mrzero

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Re: The 10 Oldest Canon Lenses in Production
« Reply #35 on: January 10, 2014, 05:22:01 PM »
To be fair, though, the two lenses mentioned here are both rumors.  The actual lenses and their respective apertures haven't been announced yet. 

As for the three non-L IS versions that have been announced, two of them kept the same aperture as their predecessors (24/2.8 and 35/2).  Both jumped in filter size (52mm to 58mm and 67mm, respectively), although Canon doesn't seem to be very concerned with filter sizes any more. 

Only the 28mm dropped from 1.8 to 2.8, which is a shame because a 1.8 with IS would have been a great "normal" lens on crop and would have made a real distinction between the new 24 and 28.  But Canon has kept the original 28/1.8 thus far, so apparently they weren't ready to kill that particular darling just yet, despite the sense it would have made.  Now they have two 28s in the lineup, which sell for about the same amount new, with the only spec differences being aperture and IS. 

Trying to make sense out of Canon lineup decisions is maddening.  For instance, why start putting IS in your wide angles rather than your telephotos???

The 28 f/2.8 IS replaced the 28 f/2.8 non-IS.  The 28 f/1.8 is still being sold; the 28 f/2.8 non-IS is not.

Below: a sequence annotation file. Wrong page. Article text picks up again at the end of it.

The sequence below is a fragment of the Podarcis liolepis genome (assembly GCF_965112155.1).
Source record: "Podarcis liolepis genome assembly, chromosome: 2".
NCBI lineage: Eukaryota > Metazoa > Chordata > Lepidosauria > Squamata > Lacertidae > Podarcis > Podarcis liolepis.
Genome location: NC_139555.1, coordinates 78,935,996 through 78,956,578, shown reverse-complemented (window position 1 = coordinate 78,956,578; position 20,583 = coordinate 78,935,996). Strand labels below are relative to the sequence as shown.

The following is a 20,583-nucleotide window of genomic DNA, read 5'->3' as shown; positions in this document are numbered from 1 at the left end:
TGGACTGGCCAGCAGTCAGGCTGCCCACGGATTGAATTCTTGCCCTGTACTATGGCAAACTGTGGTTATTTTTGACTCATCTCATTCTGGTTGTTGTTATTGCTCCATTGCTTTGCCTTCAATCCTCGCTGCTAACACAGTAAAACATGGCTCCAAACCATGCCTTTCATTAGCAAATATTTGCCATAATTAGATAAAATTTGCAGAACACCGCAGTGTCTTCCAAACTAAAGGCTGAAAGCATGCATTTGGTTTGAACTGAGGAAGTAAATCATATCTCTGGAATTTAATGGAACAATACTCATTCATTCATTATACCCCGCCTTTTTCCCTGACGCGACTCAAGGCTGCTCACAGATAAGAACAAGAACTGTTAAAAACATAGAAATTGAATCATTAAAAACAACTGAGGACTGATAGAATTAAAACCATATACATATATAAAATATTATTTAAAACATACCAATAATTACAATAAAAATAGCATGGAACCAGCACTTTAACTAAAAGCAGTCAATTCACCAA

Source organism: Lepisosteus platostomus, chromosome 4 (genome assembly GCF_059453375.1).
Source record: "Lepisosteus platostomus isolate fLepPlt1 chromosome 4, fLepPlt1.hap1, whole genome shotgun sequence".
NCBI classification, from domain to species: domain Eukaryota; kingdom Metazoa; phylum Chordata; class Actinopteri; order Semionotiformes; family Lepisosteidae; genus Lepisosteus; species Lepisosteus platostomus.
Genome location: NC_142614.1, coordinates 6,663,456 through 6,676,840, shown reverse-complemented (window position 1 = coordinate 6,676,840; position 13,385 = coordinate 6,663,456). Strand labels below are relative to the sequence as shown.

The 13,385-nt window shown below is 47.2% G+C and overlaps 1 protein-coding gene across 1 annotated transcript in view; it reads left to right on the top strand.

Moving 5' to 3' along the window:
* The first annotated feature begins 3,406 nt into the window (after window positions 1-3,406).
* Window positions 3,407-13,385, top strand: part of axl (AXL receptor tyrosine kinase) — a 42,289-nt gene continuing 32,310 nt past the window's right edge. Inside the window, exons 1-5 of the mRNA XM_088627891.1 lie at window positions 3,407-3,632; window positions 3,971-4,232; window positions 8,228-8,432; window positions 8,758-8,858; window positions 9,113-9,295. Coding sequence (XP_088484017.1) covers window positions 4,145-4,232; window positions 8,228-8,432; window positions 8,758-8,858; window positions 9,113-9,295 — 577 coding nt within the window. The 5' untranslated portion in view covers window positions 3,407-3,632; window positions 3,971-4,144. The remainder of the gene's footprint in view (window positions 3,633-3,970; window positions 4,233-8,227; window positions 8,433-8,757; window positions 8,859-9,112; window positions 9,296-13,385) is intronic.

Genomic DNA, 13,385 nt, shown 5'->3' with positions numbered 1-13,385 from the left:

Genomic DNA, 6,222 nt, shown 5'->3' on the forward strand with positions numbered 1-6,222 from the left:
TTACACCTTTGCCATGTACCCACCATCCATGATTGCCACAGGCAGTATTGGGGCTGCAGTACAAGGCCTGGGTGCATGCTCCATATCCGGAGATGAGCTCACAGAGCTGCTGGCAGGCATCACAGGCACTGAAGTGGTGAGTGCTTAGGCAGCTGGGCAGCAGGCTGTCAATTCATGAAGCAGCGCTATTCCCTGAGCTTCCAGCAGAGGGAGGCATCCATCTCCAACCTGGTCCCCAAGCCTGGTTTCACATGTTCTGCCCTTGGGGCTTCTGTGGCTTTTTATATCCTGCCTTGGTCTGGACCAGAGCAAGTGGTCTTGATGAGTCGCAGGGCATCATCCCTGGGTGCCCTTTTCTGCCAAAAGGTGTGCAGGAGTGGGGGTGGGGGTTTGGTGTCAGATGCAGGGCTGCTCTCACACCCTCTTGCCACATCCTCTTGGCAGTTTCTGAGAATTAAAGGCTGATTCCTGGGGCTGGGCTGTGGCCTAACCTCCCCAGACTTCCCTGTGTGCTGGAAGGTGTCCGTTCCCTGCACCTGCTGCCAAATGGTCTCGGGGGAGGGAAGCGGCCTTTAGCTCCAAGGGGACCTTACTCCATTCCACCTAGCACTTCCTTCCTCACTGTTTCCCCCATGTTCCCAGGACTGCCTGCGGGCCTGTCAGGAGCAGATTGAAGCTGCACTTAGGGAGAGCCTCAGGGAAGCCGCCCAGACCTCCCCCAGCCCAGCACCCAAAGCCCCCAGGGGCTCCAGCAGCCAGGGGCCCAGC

Also agree with Ellen that Canon is leaving the option open to release a fast 28mm lens.  The non-L IS lenses are 35 f/2, 28 f/2.8 and 24 f/2.8.  The Ls go 50 f/1.2, 35 f/1.4 and 24 f/1.4.  A 28 f/1.4 L would slot nicely between the 35 and 24Ls.  Although I'm not sure if there is a sufficiently large market for 28mm primes anymore.  It seems like the 24s are a lot more popular than the 28s.

My bad -- I completely forgot about the old 28/2.8.  If you take that into account, then all of the new IS primes have actually kept the same aperture as the lens they replace.  If the 50 IS turns out to be 1.8, perhaps that means the 1.4 will stay and the nifty fifty will go (with the pancake being the low-cost gateway prime).  Or maybe the 50 IS will be 1.4 and the 85 IS will be 1.8 -- I think those would really sell like crazy.